If you have been the victim of an accident that was not your fault, you may be receiving a phone call from the other side's insurance adjuster at some point. You will notice that the caller is very courteous and friendly, but you should proceed very cautiously if asked to give a recorded statement. Read on to find out how giving a recorded statement could affect your personal injury case.
Must You Give a Recorded Statement?
The insurance adjuster may leave you with the impression that you are expected or even required to give a recorded statement in order to be paid for your claim, but this is not the case. You may encounter the promise that the recorded statement is a mere formality, and a nice check will be coming your way soon afterwards. Be very careful when speaking to the other side's insurance company; it is seldom in your best interest to say anything at all on record about the accident.
What Could Go Wrong If I Give a Statement?
Insurance companies are not in business to provide claimants with quick and fair settlement checks; they are a for-profit entity and must answer to their shareholders when profits are calculated. The insurance adjuster's job is to keep any payouts to an absolute minimum and to reduce their agency's liability in the accident, so they use special techniques in questioning that could harm your chances at a fair claim.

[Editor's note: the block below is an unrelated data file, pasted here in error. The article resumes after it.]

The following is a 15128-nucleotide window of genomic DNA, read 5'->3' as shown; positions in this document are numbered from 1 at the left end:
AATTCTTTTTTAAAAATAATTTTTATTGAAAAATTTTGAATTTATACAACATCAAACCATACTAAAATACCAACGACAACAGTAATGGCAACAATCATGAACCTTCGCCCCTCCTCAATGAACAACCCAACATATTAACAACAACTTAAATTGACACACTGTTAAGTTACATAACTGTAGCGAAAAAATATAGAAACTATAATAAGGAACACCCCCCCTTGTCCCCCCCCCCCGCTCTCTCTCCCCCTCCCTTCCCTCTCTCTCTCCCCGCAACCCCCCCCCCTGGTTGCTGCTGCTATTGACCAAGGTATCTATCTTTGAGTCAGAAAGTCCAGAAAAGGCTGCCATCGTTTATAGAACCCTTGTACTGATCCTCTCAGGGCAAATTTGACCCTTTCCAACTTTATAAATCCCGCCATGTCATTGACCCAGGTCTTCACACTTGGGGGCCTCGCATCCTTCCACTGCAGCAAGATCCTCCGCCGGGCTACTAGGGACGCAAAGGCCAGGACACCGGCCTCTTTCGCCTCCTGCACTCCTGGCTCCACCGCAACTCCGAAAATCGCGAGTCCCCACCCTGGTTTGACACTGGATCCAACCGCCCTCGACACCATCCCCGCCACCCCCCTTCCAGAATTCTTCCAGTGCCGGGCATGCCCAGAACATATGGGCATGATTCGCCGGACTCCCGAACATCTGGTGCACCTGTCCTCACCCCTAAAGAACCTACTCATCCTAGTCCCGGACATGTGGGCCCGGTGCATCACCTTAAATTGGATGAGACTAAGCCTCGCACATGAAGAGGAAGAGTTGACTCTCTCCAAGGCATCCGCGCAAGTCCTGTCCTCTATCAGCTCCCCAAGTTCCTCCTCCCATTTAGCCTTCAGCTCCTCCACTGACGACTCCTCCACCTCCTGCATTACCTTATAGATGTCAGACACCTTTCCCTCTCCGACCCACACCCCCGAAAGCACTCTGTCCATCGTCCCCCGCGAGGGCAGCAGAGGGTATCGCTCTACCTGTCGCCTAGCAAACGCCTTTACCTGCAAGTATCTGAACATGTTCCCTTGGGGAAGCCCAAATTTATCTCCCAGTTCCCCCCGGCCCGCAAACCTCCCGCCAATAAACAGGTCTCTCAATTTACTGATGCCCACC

The Issue of Inconsistency
You will likely tell the story about your accident many times: it's only natural to seek the support of friends and family when you have been involved in something as traumatic as a car accident. However, your memory of the event can come and go, and that is entirely normal and expected. However, these tiny inconsistencies in your retelling can also emerge when giving a recorded statement. The story you tell to people will be checked against the facts of the case, leading to the potential for being accused of being dishonest by the other side. Be particularly wary of what you say to
- the other driver and occupants.
- ambulance, fire, and medical personnel.
- your insurance agency (see below).
Your Own Insurance Company
While you can (and should) refuse to give a recorded statement to the other side's insurance company, your own insurance agency will also be requesting such a statement. Unfortunately, it is very likely a provision of your coverage that you give a recorded statement. Consult with your attorney before you give the statement to ensure that you are not endangering your case in any way and be well prepared before the call. Keep your answers to the point and consult frequently with your notes to avoid inaccuracies.
Consult with a personal injury attorney, like one from a firm such as Jacobs & Barney LLC, for more information about recorded statements.